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NOTE 4: INTERFACE AND IN-LINE MEASUREMENTS IN THE HF AND H2SO4 ALKYLATION PROCESSES

Alkylation is an important refining process in which light olefins (e.g. propylene, butylene) are converted into higher value gasoline blending components with improved octane and vapor pressure properties. Agar technology can be applied in the alkylation process in two fundamental categories:

  • Interface detection and control in acid/alkylate separation processes (ID-200 Series Interface Detectors)
  • In-line measurement of acid/alkylate mixtures (OW-200 Series Oil/Water Monitors)

Regardless of the type of unit, one of the most important steps in the alkylation unit is the separation of the HC from the acid phase, typically accomplished in the settler. There are a variety of settler designs depending on the design of the unit, but the need for efficient interface control is critical in each. Product/acid cross contamination can cause overall efficiency problems, and can even result in hazardous operating conditions.

The capability to detect and prevent this cross contamination is the key to Agar's success at interface control, using the System 3 much as it is applied in the desalting process.

Alkylation Fig 1

Unlike the crude desalting process where water content of the effluent crude can routinely contain 0.2-1.0% water, the hydrocarbon effluent (product) from the alkylation acid settler must be free of acid or at a very low level. Here the ultra-low detection capabilities of Agar's OW-300 Oil/Water Monitor can be best utilized. With the OW-300 , trace levels of acid (as low as 500 ppm) can be measured, allowing for true process evaluation and optimization.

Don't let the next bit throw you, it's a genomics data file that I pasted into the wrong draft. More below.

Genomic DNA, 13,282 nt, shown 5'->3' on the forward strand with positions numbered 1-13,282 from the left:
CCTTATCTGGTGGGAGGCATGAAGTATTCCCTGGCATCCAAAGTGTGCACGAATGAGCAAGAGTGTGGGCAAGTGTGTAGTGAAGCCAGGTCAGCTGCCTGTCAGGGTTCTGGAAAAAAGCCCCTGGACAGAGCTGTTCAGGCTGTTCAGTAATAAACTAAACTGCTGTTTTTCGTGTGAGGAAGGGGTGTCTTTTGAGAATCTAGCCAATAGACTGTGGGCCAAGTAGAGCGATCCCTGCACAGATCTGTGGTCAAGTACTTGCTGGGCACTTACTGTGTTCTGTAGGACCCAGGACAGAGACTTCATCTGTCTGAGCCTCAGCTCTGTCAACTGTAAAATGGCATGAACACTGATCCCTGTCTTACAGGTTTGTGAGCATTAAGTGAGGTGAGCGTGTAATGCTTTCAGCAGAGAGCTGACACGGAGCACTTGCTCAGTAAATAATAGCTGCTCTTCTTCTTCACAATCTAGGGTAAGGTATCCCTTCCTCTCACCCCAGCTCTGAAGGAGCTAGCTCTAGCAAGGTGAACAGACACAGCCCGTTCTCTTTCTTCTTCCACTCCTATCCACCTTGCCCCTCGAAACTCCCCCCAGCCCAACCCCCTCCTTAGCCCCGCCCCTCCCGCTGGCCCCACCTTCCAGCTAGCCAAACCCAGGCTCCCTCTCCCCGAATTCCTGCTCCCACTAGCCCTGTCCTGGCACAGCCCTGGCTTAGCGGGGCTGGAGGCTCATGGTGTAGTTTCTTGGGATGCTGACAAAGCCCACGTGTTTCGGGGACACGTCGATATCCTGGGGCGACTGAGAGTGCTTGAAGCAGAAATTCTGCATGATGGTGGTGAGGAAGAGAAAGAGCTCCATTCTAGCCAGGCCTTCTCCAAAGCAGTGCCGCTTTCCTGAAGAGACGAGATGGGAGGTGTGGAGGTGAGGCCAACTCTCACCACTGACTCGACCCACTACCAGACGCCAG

Alkylation Fig 2

Other applications in the alkylation process include spent acid storage. Some systems store the spent acid prior to regeneration, and a layer of hydrocarbon can develop above the acid. It is critical that this hydrocarbon layer not be allowed to contaminate the feed to the regeneration process. The Agar ID-201 is utilized here to control the drainage of the spent acid tanks, alarming on the presence of a hydrocarbon layer and preventing feed contamination.

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